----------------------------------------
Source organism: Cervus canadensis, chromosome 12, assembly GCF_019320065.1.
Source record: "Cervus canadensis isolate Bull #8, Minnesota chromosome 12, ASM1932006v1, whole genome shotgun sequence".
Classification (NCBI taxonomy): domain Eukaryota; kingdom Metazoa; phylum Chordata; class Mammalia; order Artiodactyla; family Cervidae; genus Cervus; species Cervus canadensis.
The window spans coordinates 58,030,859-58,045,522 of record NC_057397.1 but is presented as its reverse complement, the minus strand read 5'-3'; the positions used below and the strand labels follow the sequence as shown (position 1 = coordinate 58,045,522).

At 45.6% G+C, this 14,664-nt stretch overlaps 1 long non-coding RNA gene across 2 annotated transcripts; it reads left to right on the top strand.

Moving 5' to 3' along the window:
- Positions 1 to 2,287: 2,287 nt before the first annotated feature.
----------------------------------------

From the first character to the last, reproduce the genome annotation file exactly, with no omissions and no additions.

Source organism: Cervus canadensis, chromosome 12, assembly GCF_019320065.1.
Source record: "Cervus canadensis isolate Bull #8, Minnesota chromosome 12, ASM1932006v1, whole genome shotgun sequence".
Classification (NCBI taxonomy): domain Eukaryota; kingdom Metazoa; phylum Chordata; class Mammalia; order Artiodactyla; family Cervidae; genus Cervus; species Cervus canadensis.
The window spans coordinates 58,030,859-58,045,522 of record NC_057397.1 but is presented as its reverse complement, the minus strand read 5'-3'; the positions used below and the strand labels follow the sequence as shown (position 1 = coordinate 58,045,522).

At 45.6% G+C, this 14,664-nt stretch overlaps 1 long non-coding RNA gene across 2 annotated transcripts; it reads left to right on the top strand.

Moving 5' to 3' along the window:
- Positions 1 to 2,287: 2,287 nt before the first annotated feature.